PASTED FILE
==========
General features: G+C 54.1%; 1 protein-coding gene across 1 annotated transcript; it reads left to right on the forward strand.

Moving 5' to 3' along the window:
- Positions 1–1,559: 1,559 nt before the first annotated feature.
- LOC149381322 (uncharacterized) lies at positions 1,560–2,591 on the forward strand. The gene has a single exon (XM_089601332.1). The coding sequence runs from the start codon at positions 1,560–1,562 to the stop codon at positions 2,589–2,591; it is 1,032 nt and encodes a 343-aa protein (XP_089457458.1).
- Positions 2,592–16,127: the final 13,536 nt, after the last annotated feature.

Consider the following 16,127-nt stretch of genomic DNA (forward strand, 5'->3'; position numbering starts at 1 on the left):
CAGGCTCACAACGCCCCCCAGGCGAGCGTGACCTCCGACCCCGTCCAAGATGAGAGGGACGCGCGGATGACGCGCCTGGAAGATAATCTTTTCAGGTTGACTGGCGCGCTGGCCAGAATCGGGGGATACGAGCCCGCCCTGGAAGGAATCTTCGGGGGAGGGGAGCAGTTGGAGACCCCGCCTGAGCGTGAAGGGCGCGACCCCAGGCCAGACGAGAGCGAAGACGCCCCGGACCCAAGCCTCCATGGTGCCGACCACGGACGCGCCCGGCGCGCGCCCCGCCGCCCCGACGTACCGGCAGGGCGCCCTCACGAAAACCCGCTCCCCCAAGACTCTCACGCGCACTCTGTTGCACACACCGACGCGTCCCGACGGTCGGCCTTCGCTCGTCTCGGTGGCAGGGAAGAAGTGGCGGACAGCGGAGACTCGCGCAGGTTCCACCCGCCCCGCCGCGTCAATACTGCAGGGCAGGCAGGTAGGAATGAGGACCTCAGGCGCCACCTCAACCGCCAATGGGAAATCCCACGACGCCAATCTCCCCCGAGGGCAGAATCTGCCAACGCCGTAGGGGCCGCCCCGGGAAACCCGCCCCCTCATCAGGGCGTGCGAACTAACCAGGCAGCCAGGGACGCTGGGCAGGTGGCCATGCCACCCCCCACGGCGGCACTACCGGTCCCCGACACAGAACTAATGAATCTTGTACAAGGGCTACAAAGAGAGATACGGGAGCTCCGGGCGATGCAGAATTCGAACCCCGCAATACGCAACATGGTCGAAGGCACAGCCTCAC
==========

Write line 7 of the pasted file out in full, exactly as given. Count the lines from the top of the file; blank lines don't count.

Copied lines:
CAGGCTCACAACGCCCCCCAGGCGAGCGTGACCTCCGACCCCGTCCAAGATGAGAGGGACGCGCGGATGACGCGCCTGGAAGATAATCTTTTCAGGTTGACTGGCGCGCTGGCCAGAATCGGGGGATACGAGCCCGCCCTGGAAGGAATCTTCGGGGGAGGGGAGCAGTTGGAGACCCCGCCTGAGCGTGAAGGGCGCGACCCCAGGCCAGACGAGAGCGAAGACGCCCCGGACCCAAGCCTCCATGGTGCCGACCACGGACGCGCCCGGCGCGCGCCCCGCCGCCCCGACGTACCGGCAGGGCGCCCTCACGAAAACCCGCTCCCCCAAGACTCTCACGCGCACTCTGTTGCACACACCGACGCGTCCCGACGGTCGGCCTTCGCTCGTCTCGGTGGCAGGGAAGAAGTGGCGGACAGCGGAGACTCGCGCAGGTTCCACCCGCCCCGCCGCGTCAATACTGCAGGGCAGGCAGGTAGGAATGAGGACCTCAGGCGCCACCTCAACCGCCAATGGGAAATCCCACGACGCCAATCTCCCCCGAGGGCAGAATCTGCCAACGCCGTAGGGGCCGCCCCGGGAAACCCGCCCCCTCATCAGGGCGTGCGAACTAACCAGGCAGCCAGGGACGCTGGGCAGGTGGCCATGCCACCCCCCACGGCGGCACTACCGGTCCCCGACACAGAACTAATGAATCTTGTACAAGGGCTACAAAGAGAGATACGGGAGCTCCGGGCGATGCAGAATTCGAACCCCGCAATACGCAACATGGTCGAAGGCACAGCCTCAC